Have you had an oil pump fail on a 2000-2004 Land Rover V8? At Robison Service, we are seeing pump failure more and more.
Last week we encountered a 2003 Discovery with a failure I have not seen before. The car came to us with an oil light on most of the time, and lifter noise when the light was on. The noise vanished as soon as the light went out, confirming that the car has a problem with oil pressure, and not a problem with the oil light sender.
This engine is reasonably clean, and free of sludge. This wasn't a neglect issue.
We removed the front cover, and found the oil pump fractured. I have seen several similar failures in the past year, but most of the time, when we get them, the engine has already blown. This one had not. The outer gear of the pump had fractured into four pieces. I don't know how much longer it would have worked before failing entirely but it was clearly close to the end.
I thought we should pull the oil pan to check the bearings, and to my surprise we saw this laying in the pan. As you can see, the pan is otherwise pretty clean. The spots in the image are just bits of crud you see in any oil pan. There is no metal or evidence of damage visible. The oil is normal looking.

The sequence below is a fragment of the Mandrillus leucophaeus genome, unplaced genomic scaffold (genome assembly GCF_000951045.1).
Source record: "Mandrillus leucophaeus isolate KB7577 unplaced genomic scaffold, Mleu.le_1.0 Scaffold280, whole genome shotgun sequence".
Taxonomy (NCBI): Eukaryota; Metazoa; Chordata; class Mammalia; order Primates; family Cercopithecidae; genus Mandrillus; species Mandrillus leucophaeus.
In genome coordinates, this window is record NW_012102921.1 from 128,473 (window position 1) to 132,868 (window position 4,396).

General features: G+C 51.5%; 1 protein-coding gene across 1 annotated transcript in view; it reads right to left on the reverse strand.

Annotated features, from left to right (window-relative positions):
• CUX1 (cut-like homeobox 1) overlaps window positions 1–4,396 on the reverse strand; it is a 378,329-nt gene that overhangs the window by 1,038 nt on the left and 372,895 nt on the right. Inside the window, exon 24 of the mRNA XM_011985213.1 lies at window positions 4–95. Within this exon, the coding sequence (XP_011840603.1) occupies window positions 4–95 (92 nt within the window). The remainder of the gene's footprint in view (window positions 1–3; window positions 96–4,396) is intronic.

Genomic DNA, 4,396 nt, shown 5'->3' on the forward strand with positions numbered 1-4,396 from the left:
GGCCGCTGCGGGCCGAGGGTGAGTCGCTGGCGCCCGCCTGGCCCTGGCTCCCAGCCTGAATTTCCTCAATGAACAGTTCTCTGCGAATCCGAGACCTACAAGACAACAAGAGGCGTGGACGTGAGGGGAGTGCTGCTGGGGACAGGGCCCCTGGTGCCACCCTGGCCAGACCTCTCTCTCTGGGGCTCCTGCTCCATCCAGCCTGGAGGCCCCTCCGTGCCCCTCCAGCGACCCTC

The crescent piece you see is the thrust face from the center main bearing cap. With no washer in place the crank moves back and forth a few mm. I think this is the original failure . . . I think the center bearing broke for some reason, the crank moved back and forth over a period of time, and that led to the eventual cracking of the oil pump gear.
Had we not caught this, the engine would have failed in the fairly near future. We will repair the bearing and time will tell how that holds up. I have some concerns because the crankshaft face may be galled. and that would ruin a new thrust face in short order. If we find that we face the choice of filing it in place, or removing the engine and essentially getting into an overhaul situation.
Now that I know this I realize we can check for the problem on an assembled motor by moving the crank pulley back and forth to check for excess play. I wonder how many more of these are out there, waiting to fail?